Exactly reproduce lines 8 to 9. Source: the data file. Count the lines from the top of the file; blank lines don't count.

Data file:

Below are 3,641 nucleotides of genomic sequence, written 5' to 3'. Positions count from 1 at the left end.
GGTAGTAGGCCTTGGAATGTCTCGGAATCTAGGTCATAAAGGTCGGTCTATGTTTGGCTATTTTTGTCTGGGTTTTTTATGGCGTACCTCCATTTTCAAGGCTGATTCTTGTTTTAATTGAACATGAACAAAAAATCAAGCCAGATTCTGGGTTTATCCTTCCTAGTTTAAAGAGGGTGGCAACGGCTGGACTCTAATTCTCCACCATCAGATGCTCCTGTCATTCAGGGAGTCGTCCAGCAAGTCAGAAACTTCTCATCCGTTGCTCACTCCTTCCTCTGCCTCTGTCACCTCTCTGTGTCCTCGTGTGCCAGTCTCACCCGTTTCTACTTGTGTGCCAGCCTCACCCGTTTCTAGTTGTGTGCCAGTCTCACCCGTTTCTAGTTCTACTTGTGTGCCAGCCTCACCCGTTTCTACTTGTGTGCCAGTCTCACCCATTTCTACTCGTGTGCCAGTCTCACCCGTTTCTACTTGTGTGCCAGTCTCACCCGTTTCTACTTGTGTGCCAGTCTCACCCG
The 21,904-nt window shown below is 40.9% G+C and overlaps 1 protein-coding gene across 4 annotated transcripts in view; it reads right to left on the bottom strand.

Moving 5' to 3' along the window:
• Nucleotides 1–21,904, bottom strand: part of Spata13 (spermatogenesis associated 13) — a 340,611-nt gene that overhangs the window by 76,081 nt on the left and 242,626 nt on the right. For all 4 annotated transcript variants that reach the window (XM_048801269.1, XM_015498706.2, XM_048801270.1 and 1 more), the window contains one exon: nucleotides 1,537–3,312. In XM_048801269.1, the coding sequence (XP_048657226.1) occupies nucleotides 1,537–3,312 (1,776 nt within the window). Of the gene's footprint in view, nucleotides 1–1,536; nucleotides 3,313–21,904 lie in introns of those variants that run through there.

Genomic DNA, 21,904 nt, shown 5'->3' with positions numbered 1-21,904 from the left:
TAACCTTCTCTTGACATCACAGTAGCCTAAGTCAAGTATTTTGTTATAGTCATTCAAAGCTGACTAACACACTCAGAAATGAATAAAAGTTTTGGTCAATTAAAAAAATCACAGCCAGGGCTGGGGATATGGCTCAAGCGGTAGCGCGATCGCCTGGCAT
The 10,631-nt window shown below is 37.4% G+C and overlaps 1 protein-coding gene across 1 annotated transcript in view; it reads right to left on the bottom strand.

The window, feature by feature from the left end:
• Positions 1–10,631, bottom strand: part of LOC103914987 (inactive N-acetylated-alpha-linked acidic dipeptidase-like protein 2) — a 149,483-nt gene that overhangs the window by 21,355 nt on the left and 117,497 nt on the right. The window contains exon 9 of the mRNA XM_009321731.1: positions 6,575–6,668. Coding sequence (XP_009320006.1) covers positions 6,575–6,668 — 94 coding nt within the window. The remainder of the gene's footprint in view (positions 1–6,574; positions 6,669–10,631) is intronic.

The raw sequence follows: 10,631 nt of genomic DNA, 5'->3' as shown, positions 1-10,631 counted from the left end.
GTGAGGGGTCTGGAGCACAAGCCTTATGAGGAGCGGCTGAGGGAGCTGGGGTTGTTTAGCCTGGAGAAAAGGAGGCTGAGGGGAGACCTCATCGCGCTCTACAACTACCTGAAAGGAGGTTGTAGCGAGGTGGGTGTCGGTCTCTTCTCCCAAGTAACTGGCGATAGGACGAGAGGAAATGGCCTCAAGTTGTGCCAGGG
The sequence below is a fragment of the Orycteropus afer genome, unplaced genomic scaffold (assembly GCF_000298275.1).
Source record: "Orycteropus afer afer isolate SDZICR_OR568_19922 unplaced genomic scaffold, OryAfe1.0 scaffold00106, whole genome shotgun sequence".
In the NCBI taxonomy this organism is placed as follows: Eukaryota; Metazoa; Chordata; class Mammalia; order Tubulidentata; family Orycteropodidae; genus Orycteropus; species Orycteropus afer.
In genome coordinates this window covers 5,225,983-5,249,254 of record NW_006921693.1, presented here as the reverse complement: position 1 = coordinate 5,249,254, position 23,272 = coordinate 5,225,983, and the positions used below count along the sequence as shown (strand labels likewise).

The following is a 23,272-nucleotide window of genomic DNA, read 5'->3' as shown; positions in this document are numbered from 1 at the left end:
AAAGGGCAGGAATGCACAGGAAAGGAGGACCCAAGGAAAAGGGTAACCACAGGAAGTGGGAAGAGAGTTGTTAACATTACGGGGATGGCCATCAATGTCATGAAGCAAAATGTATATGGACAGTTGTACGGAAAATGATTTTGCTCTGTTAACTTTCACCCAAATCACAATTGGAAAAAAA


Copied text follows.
The 10,631-nt window shown below is 37.4% G+C and overlaps 1 protein-coding gene across 1 annotated transcript in view; it reads right to left on the bottom strand.

The window, feature by feature from the left end: